Skip to content

Modern C++ • Null pointer

One of the most controversial features of C++, historically, regarded the use of “null” pointers in a consistent and type-safe manner. Intuitively, a null pointer should have a unique meaning: an empty value that does not point to any object. This has important consequences as it allows to “reset” a pointer variable to a specific value that turns a potentially dangerous delete operation into a no-op.
In older C++ versions the null pointer has been a huge source of ambiguities, directly supported by the standard itself, which quotes that (C++03)

A null pointer constant is an integral constant expression (expr.const) rvalue of integer type
that evaluates to zero.

thus associating two different meanings to the literal 0 which indicates both an int value and a null pointer constant. This source of ambiguity is one of the legacies that the language inherited from C, which is notoriously bugged with type-safety loopholes. In an attempt to make things look prettier, a name for null pointers was introduce: the NULL macro, which is implementation-dependent but that typically evaluates to the integer constant 0.

This meant that in old C++ you could use the null pointer in all sorts of arithmetic expressions and write something like the following

int t = NULL;                      // is t an int or a pointer ?
double i = NULL + pow(v,2) * k;    // a pointer with momentum
if (NULL < -p*log(p)) {}           // a pointer with not enough entropy
bool b = NULL;                     // a false pointer

But there is also a bigger issue. The ambiguity produced by a type that doesn’t have a unique semantics leads to problems when it comes to function overload resolution. Consider the following code

void f(int a) {}
void f(char* a) {}
f(NULL);                        // calls f(int) (wasn't that a pointer?)
f(static_cast<char*>(NULL));    // calls f(char*) (ok but quite verbose)

As can be seen, there are a couple of problems stemming from the aforementioned ambiguity that could result in misuses leading to subtle bugs or unwanted effects since there is no error detection (some compilers issue warnings, some other don’t).

C++11 has introduced a more robust and consistent null pointer semantics by introducing a nullptr object with the following characteristics:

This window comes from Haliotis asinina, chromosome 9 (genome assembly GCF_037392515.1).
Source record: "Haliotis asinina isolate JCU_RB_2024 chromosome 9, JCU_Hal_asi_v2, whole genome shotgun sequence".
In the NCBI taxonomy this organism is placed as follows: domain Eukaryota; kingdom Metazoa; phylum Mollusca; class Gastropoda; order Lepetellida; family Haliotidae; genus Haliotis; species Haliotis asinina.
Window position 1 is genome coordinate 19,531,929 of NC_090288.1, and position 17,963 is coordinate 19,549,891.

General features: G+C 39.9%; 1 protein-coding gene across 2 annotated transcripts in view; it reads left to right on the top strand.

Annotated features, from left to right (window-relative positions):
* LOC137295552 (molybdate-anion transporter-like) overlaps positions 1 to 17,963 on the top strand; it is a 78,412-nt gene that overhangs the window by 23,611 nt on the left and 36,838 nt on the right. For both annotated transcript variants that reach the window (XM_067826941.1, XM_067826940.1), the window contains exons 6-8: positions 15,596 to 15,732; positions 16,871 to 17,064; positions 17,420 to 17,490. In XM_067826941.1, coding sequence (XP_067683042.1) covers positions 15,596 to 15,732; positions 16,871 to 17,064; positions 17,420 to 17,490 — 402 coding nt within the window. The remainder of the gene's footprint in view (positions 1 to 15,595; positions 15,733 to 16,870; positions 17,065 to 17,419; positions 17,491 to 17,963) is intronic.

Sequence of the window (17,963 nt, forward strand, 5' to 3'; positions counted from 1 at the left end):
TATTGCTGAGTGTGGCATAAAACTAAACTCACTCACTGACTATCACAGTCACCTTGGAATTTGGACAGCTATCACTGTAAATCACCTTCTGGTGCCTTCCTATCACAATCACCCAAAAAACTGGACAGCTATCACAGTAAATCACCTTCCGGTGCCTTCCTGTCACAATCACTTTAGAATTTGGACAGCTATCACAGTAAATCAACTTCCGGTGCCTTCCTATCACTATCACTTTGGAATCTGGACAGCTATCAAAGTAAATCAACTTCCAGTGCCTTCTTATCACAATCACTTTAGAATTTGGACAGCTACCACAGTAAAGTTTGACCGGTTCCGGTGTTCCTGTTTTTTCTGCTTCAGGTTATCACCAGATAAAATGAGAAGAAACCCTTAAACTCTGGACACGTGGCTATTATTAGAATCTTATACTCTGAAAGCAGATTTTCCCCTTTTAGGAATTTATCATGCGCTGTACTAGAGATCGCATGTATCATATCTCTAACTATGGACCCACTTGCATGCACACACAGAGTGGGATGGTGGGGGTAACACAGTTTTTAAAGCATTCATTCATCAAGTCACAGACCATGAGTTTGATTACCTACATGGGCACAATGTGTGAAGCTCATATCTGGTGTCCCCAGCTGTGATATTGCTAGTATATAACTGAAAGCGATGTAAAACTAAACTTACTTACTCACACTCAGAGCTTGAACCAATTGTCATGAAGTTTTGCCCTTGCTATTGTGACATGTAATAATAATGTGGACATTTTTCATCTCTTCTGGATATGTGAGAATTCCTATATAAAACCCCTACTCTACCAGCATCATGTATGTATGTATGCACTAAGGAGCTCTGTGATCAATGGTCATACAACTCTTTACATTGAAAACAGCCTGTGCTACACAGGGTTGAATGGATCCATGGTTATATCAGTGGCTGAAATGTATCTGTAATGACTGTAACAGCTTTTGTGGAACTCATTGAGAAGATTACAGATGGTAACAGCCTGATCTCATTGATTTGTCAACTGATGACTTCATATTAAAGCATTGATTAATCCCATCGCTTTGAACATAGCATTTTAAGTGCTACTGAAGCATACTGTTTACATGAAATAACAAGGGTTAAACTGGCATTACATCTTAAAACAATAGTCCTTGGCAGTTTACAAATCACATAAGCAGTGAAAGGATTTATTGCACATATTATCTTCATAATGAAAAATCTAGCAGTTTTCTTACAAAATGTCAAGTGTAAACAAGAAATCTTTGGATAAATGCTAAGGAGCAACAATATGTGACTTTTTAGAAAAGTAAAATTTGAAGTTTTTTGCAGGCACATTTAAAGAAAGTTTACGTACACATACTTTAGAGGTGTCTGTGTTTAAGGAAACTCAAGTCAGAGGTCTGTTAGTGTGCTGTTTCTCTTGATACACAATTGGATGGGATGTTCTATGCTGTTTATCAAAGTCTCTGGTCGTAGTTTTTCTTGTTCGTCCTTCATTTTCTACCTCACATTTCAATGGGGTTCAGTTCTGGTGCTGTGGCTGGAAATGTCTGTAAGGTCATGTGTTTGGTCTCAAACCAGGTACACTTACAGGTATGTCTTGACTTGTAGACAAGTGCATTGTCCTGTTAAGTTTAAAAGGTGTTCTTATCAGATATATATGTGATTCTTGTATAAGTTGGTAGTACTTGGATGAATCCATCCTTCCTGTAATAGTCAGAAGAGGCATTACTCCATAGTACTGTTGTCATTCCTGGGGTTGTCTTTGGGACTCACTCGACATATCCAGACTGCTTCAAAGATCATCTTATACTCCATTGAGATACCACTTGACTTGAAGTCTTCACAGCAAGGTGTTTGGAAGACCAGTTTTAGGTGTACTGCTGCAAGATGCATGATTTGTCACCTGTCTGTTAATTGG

1. It is a keyword of the language with its own identity, not a constant integer value
2. It has a type of its own
3. It can be converted to any other pointer or pointer to a class member
4. It cannot be converted to int, bool or any other type
5. It cannot be used in arithmetic expressions and be assigned and compared to integers (except to 0 for backwards compatibility)
6. Its address cannot be taken

Specifically, nullptr is a constant value (rvalue) of type std::nullptr_t (declared in <cstddef>), which is a typedef for decltype(nullptr). The following code shows some use cases and how it eliminates many issues common to old-style C++

void f(int a) {}
void f(char* a) {}
void g(int* a) {}
void g(std::nullptr_t np) {}
double i = nullptr + pow(v, 2) * k;  // ERROR: expression must be arithmetic or pointer
int t = nullptr;                     // ERROR: can't assign a nullptr_type to an int
bool b = nullptr;                    // ERROR: can't assign a nullptr_type to a bool
if (nullptr < -p*log(p)) {}          // ERROR: incompatible operands
int *q = nullptr;                    // p is a nullptr
int *p = 0;                          // p is a nullptr (for compatibility reasons)
int *np = &nullptr;                  // ERROR: nullptr can't be referenced (rvalue)
if (q);                              // evaluates to false
if (q == 0);                         // evaluates to true (for compatibility reasons)
if (p == nullptr);                   // evaluates to true
if (p == q);                         // evaluates to true
size_t nps = sizeof(nullptr);        // nullptr has a type and its size can be taken
f(nullptr);                          // calls f(char*)
f(0);                                // calls f(int)
g(static_cast<int*>(nullptr));       // calls g(int*)
g(nullptr);                          // calls g(nullptr_t)

Although some inconsistencies must be necessarily kept for backwards compatibility, such as comparing with 0 or NULL, the new design has brought significant improvements over old-style C++ by preventing many misuses that made the code ambiguous and potentially buggy.

So, always use the new nullptr whenever the semantics requires pointer operations and, unless you’re writing code that needs backward compatibility with legacy systems, drop the use of the NULL macro altogether.

Published inModern C++